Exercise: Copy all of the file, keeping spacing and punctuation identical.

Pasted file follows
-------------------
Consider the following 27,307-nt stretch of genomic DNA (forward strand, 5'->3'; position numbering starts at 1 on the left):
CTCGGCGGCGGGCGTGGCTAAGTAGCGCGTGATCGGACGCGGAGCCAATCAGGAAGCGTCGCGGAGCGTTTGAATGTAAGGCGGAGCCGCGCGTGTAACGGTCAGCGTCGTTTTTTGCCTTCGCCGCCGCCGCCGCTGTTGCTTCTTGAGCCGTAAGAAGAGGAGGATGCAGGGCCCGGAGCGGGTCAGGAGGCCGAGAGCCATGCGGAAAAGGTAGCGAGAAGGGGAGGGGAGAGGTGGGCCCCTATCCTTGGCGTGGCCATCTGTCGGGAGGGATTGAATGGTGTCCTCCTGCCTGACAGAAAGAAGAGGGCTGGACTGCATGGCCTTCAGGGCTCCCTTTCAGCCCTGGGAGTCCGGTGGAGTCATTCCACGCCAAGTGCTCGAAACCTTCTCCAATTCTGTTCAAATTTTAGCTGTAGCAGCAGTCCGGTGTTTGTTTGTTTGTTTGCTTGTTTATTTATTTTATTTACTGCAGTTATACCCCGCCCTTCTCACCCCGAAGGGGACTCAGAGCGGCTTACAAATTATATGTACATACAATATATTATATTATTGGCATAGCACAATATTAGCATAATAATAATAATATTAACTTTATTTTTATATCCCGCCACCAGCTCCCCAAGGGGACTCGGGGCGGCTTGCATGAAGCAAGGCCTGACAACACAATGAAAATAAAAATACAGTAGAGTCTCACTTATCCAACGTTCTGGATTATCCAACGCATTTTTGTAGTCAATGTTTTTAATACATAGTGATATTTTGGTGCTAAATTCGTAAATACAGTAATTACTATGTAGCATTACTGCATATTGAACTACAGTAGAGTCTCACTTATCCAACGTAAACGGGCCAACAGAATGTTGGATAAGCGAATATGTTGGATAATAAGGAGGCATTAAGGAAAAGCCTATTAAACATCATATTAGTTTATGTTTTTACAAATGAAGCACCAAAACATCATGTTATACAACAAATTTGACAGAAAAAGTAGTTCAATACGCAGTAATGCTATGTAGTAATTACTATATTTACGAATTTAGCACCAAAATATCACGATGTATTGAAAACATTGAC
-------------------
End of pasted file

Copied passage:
Consider the following 27,307-nt stretch of genomic DNA (forward strand, 5'->3'; position numbering starts at 1 on the left):
CTCGGCGGCGGGCGTGGCTAAGTAGCGCGTGATCGGACGCGGAGCCAATCAGGAAGCGTCGCGGAGCGTTTGAATGTAAGGCGGAGCCGCGCGTGTAACGGTCAGCGTCGTTTTTTGCCTTCGCCGCCGCCGCCGCTGTTGCTTCTTGAGCCGTAAGAAGAGGAGGATGCAGGGCCCGGAGCGGGTCAGGAGGCCGAGAGCCATGCGGAAAAGGTAGCGAGAAGGGGAGGGGAGAGGTGGGCCCCTATCCTTGGCGTGGCCATCTGTCGGGAGGGATTGAATGGTGTCCTCCTGCCTGACAGAAAGAAGAGGGCTGGACTGCATGGCCTTCAGGGCTCCCTTTCAGCCCTGGGAGTCCGGTGGAGTCATTCCACGCCAAGTGCTCGAAACCTTCTCCAATTCTGTTCAAATTTTAGCTGTAGCAGCAGTCCGGTGTTTGTTTGTTTGTTTGCTTGTTTATTTATTTTATTTACTGCAGTTATACCCCGCCCTTCTCACCCCGAAGGGGACTCAGAGCGGCTTACAAATTATATGTACATACAATATATTATATTATTGGCATAGCACAATATTAGCATAATAATAATAATATTAACTTTATTTTTATATCCCGCCACCAGCTCCCCAAGGGGACTCGGGGCGGCTTGCATGAAGCAAGGCCTGACAACACAATGAAAATAAAAATACAGTAGAGTCTCACTTATCCAACGTTCTGGATTATCCAACGCATTTTTGTAGTCAATGTTTTTAATACATAGTGATATTTTGGTGCTAAATTCGTAAATACAGTAATTACTATGTAGCATTACTGCATATTGAACTACAGTAGAGTCTCACTTATCCAACGTAAACGGGCCAACAGAATGTTGGATAAGCGAATATGTTGGATAATAAGGAGGCATTAAGGAAAAGCCTATTAAACATCATATTAGTTTATGTTTTTACAAATGAAGCACCAAAACATCATGTTATACAACAAATTTGACAGAAAAAGTAGTTCAATACGCAGTAATGCTATGTAGTAATTACTATATTTACGAATTTAGCACCAAAATATCACGATGTATTGAAAACATTGAC